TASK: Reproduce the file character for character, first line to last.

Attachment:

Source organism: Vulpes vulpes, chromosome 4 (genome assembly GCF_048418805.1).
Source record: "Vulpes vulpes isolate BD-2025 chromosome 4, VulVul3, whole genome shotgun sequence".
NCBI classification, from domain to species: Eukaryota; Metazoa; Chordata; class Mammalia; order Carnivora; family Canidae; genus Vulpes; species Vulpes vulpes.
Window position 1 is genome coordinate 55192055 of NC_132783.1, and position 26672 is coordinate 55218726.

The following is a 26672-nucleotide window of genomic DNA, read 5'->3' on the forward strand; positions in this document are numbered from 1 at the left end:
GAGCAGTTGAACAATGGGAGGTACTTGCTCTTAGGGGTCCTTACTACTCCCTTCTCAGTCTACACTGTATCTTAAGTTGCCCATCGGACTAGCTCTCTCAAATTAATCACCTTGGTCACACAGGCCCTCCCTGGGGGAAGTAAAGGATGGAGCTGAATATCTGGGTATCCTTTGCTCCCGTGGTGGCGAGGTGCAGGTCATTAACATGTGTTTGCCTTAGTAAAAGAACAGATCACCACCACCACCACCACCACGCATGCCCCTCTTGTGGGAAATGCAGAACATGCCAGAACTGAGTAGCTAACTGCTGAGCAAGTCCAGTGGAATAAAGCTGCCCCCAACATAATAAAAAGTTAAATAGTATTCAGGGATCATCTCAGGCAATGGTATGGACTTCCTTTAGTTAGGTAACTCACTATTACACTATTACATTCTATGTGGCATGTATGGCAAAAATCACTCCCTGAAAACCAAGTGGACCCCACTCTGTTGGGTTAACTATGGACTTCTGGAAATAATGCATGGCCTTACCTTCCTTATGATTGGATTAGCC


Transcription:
Source organism: Vulpes vulpes, chromosome 4 (genome assembly GCF_048418805.1).
Source record: "Vulpes vulpes isolate BD-2025 chromosome 4, VulVul3, whole genome shotgun sequence".
NCBI classification, from domain to species: Eukaryota; Metazoa; Chordata; class Mammalia; order Carnivora; family Canidae; genus Vulpes; species Vulpes vulpes.
Window position 1 is genome coordinate 55192055 of NC_132783.1, and position 26672 is coordinate 55218726.

The following is a 26672-nucleotide window of genomic DNA, read 5'->3' on the forward strand; positions in this document are numbered from 1 at the left end:
GAGCAGTTGAACAATGGGAGGTACTTGCTCTTAGGGGTCCTTACTACTCCCTTCTCAGTCTACACTGTATCTTAAGTTGCCCATCGGACTAGCTCTCTCAAATTAATCACCTTGGTCACACAGGCCCTCCCTGGGGGAAGTAAAGGATGGAGCTGAATATCTGGGTATCCTTTGCTCCCGTGGTGGCGAGGTGCAGGTCATTAACATGTGTTTGCCTTAGTAAAAGAACAGATCACCACCACCACCACCACCACGCATGCCCCTCTTGTGGGAAATGCAGAACATGCCAGAACTGAGTAGCTAACTGCTGAGCAAGTCCAGTGGAATAAAGCTGCCCCCAACATAATAAAAAGTTAAATAGTATTCAGGGATCATCTCAGGCAATGGTATGGACTTCCTTTAGTTAGGTAACTCACTATTACACTATTACATTCTATGTGGCATGTATGGCAAAAATCACTCCCTGAAAACCAAGTGGACCCCACTCTGTTGGGTTAACTATGGACTTCTGGAAATAATGCATGGCCTTACCTTCCTTATGATTGGATTAGCC